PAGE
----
Well, actually, they do think about these extreme measures.  You know how I know this?  Because they were doing things like cutting, committing suicide, having sex, experimenting with drugs, and all those things long before people were writing about it in books.  These so called “self-destructive” behaviors are nothing new to teenagers.  They have friends who were molested or raped.  They know people who got pregnant or were beaten by their parents or lost loved ones in war or became suicidal.  This is the world they live in.  It’s on the news.  It’s in the newspapers.  And now it’s in their books.  Why?  Because this is the world they live in.  Get over it.  You can paint this as “taking care” all you want, but the fact of the matter is that adults aren’t talking to their teenagers about many of these issues.  And when adults are willing to talk about them, teenagers aren’t, because they don’t know how to deal with these issues either.  Suppressing literature which might, in some way, help them understand what is going on inside is precisely an act of “discount[ing] the real suffering that some young people endure.”  You’d rather ban the issues that matter to them than allow them to see how adults they don’t know are writing about the issues.  That, I’m afraid, is far from “taking care.”

I’ll end this discussion with a final quote:

By f—ing gatekeepers (the letter-writing editor spelled it out), she meant those who think it’s appropriate to guide what young people read. In the book trade, this is known as “banning.” In the parenting trade, however, we call this “judgment” or “taste.” It is a dereliction of duty not to make distinctions in every other aspect of a young person’s life between more and less desirable options. Yet let a gatekeeper object to a book and the industry pulls up its petticoats and shrieks “censorship!”

The book business exists to sell books; parents exist to rear children, and oughtn’t be daunted by cries of censorship. No family is obliged to acquiesce when publishers use the vehicle of fundamental free-expression principles to try to bulldoze coarseness or misery into their children’s lives.

Apparently enforcing the U.S. Constitution is a bad thing.  Then again, something about this article makes me think the author was cherry picking all the bad books.  But that might be because that’s what the author was doing.  YA, as far as I can tell, has never been flooded with depraved works of literature.  There are a few problematic books, sure, but the field is hardly the hellhole the author wants it to be…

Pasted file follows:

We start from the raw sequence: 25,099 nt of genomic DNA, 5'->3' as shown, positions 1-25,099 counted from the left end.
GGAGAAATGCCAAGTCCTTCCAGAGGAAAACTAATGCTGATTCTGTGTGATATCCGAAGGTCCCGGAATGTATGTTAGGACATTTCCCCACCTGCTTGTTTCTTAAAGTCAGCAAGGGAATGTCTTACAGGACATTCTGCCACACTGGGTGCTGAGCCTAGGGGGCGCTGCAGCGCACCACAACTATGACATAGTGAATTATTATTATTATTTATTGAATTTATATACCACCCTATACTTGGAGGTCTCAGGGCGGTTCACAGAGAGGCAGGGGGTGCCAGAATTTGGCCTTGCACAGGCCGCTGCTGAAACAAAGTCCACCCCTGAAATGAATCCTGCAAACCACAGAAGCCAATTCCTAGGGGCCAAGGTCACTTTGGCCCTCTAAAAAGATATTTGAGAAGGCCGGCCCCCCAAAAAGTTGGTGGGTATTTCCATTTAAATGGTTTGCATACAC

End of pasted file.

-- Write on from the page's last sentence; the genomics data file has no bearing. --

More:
P.S.: I think it’s worth noting that the author cites Judy Blume as an example of challenging literature that avoided the “grotesque.” The problem here is that the author forgets the history of literature for young readers. Blume’s work was written in a time when work for young readers did not talk about things like puberty or teen sex.  To do so was not unlike writing a book about incest and cutting in today’s market (for a similar group of cultural purists).  You simply didn’t write about sex and related topics in the literature of the 70s.  Blume and her publisher(s) threw that taboo out the window and her books are still challenged to this day.  But who cares about history, right?

P.S.S.:  I never wanted to talk to my mother about the kinds of issues that were going on when I was a teenager, and I still don’t want to talk about things like sex and the like with her or my grandmother.  My grandmother, however, has other ideas.  She recently told me a vibrator joke, which may have scarred me for life…

(Thanks to T. N. Tobias for posting about this ordeal before me.)

(Some others talking about this very issue:  Word Blurb)

About the Author:

Shaun Duke is an aspiring writer, a reviewer, and an academic. He is currently a graduate student at the University of Florida studying science fiction, postcolonialism, posthumanism, and fantasy.

2 thoughts on “Young Adult Literature: Is it too dark? WSJ Thinks So…

  1. These are the books that the 14-year-olds in my neighborhood like the most. You will notice that none of the books listed have these dark themes. Who is deciding what is appropriate for kids? Adults or kids? When kids chose themselves, they are not necessarily wanting to read those dark, violent books. You will notice a lot of Middle Grade books on their list. YA is really skewing older and the growth in this genre is due to adults not 12-14 year old kids. There is something wrong with this categorization of books as it does not reflect the actual readership as defined by YALSA.

  2. I think there's plenty to be said about who reads YA books, but I'd caution against using your neighborhood as a barometer for the teenage populace in general. I know plenty of teenagers who are reading those dark books (maybe not as dark as the ones mentioned in the WSJ, but still dark stuff). I run a website for young writers; the vast majority of our members are under in the 13-18 range, and a lot of them are reading things like The Hunger Games, etc.

    And I don't see anything wrong with categorizing books which feature young adults as protagonists as YA books. In many ways, I think you're falling prey to the same logic which defines 13-18-year-olds as "children" (or "kids," as you put it). This categorization of teenagers is grossly unrepresentative of the reality which surrounds teenagers on a day-to-day basis. At the same time as we call them children and kids, they are being asked by their culture to deal with very adult issues.